15. Bringing back an old thread because I will be getting a new cart in the new year. Mine has 5000 plus hours and i think it is time. I might go for another Exact but I reached out to a great dealer in my area who really knows these tables and cart matches. Plus he would come by my house and swap out and set up.

    I wrote him asking about options and he replied to me below I now have a Musical FidelityX-LPS Phono Stage. Anyone have any experience with the Hana SL Cart????

    His reply: The Rega Exact runs $495 with exchange of your old cart and it's definitely still recommended. However there are some other great carts out there that will work nicely on your table, most notably the Hana SL at $750. It's a low output moving coil with a similar type of stylus (Shibata) to what the Exact has. We're big fans. It takes a little shim on the arm which brings the cost up to $790 total. Your MF phono preamp will accommodate it, although there are a few nice upgrades there as well. Rega has just released an all new Fono MC phono pre for $495 that's pretty devastating for the price.

    Let me know what sounds good to you and we'll arrange a time for me to come by.- M.
     
  16. Leonthepro

    Leonthepro Skeptically Optimistic Autodidact Debater

    Location:
    Uppsala Sweden
    Break in time is mostly a myth as far as I know. Its more so your brain breaking in to the sound. Congrats on the new cart though, SoundSmith sure know what they are doing from what I have seen.
     
  17. timztunz

    timztunz "A Dreamer, but I'm not the only one." Thread Starter

    Location:
    Texas and Brasil
    For some things perhaps, but not a cartridge. It's a fairly well established fact that cartridges have a break in period.
     
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  18. Leonthepro

    Leonthepro Skeptically Optimistic Autodidact Debater

    Location:
    Uppsala Sweden
    Well not if you ask Ledermann the owner and designer of SoundSmith carts himself. I wrote to him about this personally in fact and what he said is this:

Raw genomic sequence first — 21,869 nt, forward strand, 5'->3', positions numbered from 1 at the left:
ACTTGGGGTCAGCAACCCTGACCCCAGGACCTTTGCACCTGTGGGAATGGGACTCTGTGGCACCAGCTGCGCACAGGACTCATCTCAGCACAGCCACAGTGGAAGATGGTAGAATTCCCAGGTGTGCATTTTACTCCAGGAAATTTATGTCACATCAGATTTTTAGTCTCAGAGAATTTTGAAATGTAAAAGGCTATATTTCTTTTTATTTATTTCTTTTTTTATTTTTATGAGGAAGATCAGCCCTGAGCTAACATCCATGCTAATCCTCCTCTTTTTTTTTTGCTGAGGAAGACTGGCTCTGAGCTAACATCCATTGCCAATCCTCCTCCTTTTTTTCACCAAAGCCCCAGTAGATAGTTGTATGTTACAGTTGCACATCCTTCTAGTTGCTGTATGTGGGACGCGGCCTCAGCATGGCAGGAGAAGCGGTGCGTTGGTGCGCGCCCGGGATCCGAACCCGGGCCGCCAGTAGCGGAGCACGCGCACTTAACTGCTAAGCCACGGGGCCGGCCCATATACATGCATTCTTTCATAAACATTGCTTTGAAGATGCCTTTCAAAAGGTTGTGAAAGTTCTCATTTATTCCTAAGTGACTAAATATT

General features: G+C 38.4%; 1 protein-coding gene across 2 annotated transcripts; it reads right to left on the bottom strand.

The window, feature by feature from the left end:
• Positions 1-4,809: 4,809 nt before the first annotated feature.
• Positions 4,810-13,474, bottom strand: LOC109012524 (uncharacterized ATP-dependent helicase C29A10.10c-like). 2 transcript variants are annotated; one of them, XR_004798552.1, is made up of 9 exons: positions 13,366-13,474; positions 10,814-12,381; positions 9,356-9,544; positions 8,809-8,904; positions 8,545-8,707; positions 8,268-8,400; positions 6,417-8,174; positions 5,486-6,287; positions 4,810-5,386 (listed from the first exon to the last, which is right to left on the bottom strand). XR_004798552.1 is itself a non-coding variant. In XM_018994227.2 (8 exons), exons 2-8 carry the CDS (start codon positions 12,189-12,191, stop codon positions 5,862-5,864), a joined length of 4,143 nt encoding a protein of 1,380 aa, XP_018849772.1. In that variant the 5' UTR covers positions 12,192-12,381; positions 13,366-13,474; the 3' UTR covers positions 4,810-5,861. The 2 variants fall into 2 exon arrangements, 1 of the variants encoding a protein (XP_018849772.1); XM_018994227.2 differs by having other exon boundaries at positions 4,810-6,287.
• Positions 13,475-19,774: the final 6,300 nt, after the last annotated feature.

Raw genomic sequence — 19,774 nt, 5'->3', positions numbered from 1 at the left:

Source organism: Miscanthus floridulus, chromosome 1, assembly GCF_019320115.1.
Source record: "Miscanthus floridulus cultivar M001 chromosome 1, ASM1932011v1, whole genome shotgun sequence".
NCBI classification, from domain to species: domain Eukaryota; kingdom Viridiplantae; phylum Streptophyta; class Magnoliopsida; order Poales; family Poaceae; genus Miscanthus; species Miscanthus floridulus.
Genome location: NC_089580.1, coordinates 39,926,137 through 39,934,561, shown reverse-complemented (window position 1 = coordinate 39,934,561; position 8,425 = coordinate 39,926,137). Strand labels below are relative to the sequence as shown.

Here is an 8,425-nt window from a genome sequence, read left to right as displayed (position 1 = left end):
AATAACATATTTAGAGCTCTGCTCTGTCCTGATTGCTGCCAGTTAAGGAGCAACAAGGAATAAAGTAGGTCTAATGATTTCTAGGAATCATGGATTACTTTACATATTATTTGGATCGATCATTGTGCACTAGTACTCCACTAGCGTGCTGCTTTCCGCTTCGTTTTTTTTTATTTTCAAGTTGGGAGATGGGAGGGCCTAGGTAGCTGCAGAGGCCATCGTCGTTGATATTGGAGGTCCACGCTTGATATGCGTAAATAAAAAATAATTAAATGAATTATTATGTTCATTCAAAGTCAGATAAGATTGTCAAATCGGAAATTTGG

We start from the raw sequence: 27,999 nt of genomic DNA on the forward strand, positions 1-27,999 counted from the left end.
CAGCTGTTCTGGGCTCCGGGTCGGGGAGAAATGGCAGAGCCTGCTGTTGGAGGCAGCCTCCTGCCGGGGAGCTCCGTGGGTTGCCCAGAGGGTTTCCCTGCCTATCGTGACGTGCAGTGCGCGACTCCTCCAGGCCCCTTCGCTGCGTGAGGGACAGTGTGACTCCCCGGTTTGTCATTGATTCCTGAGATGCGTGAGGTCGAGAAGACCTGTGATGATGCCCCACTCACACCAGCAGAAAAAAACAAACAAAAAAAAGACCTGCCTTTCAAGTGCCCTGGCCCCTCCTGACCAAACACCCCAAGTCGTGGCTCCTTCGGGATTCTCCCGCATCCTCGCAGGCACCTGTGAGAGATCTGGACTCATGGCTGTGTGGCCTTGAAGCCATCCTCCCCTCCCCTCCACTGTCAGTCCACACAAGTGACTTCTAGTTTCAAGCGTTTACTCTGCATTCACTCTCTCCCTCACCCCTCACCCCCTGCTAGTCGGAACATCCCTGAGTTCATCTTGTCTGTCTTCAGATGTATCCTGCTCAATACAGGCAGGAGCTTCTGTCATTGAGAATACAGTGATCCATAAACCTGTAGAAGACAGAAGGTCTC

"This is a complex subject. I have long said that humans can get used to almost anything, as amply demonstrated by the partners we choose to marry. All kidding aside, some of it is the brain breaking in. As far as cartridges go, Moving Coil designs often ROTATE on their dampers to accommodate alignment of the stylus to the groove walls. This can take varying amounts of time dependent on the design of the MC. Often, MC's rotate OUT of position due to improper skating forces or an accident! Our designs CANNOT ROTATE azimuth, as the generator is bonded to the suspension, so once aligned and set properly they maintain their azimuth, even though improper skating forces are present or even after an accident. Elastomers DO change in cartridges as they break in and age, as can certain styli designs polish and conform on a micro scale, better to the groove. Speaker suspensions DO loosen by degree with break in as well. In electronics, dielectric absorption changes the way capacitors sound, every time they warm up. Other components change over time as well - the list is very long. Switching power supplies and digital amplifiers start degrading the moment they are used and continue degrading. My power amplifier designs are pure analog for that and many other reasons. I DO need to say that hearing changes hour to hour for us all, depending on stress, blood sugar, blood pressure, .............you get the picture. There are times when my system at work sounds very different from other times, and I know it is not the system."
    There is a break in factor, but as I understand it its very minimal and whats more likely is your hearing changes, not the product itself. As Ledermann says though, styli shapes change and suspensions loosen, but change doesnt mean its better, which is what most people think of when they imagine break in.
     
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  19. timztunz

    timztunz "A Dreamer, but I'm not the only one." Thread Starter